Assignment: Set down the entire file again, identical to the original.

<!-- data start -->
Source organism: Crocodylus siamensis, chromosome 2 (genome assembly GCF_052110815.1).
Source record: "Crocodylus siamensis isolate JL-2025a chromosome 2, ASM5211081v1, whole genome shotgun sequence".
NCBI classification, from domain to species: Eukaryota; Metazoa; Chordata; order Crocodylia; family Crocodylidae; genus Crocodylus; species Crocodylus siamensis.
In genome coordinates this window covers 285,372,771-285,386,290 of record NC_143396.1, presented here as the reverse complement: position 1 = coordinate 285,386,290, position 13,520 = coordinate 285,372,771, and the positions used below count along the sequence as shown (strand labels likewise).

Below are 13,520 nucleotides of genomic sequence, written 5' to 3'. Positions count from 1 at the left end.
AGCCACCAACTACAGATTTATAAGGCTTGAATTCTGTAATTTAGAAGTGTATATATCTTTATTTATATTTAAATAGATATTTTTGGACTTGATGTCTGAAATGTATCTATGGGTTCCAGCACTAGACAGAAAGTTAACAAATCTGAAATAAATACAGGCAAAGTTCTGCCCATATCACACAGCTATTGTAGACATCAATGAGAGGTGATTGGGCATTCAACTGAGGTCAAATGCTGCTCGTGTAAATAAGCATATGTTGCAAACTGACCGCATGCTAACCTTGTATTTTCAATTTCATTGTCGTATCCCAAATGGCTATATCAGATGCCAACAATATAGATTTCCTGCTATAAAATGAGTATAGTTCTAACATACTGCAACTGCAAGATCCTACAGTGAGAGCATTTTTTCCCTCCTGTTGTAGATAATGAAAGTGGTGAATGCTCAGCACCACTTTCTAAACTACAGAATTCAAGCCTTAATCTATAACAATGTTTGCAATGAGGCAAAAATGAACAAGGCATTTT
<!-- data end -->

Source organism: Crocodylus siamensis, chromosome 2 (genome assembly GCF_052110815.1).
Source record: "Crocodylus siamensis isolate JL-2025a chromosome 2, ASM5211081v1, whole genome shotgun sequence".
NCBI classification, from domain to species: Eukaryota; Metazoa; Chordata; order Crocodylia; family Crocodylidae; genus Crocodylus; species Crocodylus siamensis.
In genome coordinates this window covers 285,372,771-285,386,290 of record NC_143396.1, presented here as the reverse complement: position 1 = coordinate 285,386,290, position 13,520 = coordinate 285,372,771, and the positions used below count along the sequence as shown (strand labels likewise).

Below are 13,520 nucleotides of genomic sequence, written 5' to 3'. Positions count from 1 at the left end.
AGCCACCAACTACAGATTTATAAGGCTTGAATTCTGTAATTTAGAAGTGTATATATCTTTATTTATATTTAAATAGATATTTTTGGACTTGATGTCTGAAATGTATCTATGGGTTCCAGCACTAGACAGAAAGTTAACAAATCTGAAATAAATACAGGCAAAGTTCTGCCCATATCACACAGCTATTGTAGACATCAATGAGAGGTGATTGGGCATTCAACTGAGGTCAAATGCTGCTCGTGTAAATAAGCATATGTTGCAAACTGACCGCATGCTAACCTTGTATTTTCAATTTCATTGTCGTATCCCAAATGGCTATATCAGATGCCAACAATATAGATTTCCTGCTATAAAATGAGTATAGTTCTAACATACTGCAACTGCAAGATCCTACAGTGAGAGCATTTTTTCCCTCCTGTTGTAGATAATGAAAGTGGTGAATGCTCAGCACCACTTTCTAAACTACAGAATTCAAGCCTTAATCTATAACAATGTTTGCAATGAGGCAAAAATGAACAAGGCATTTT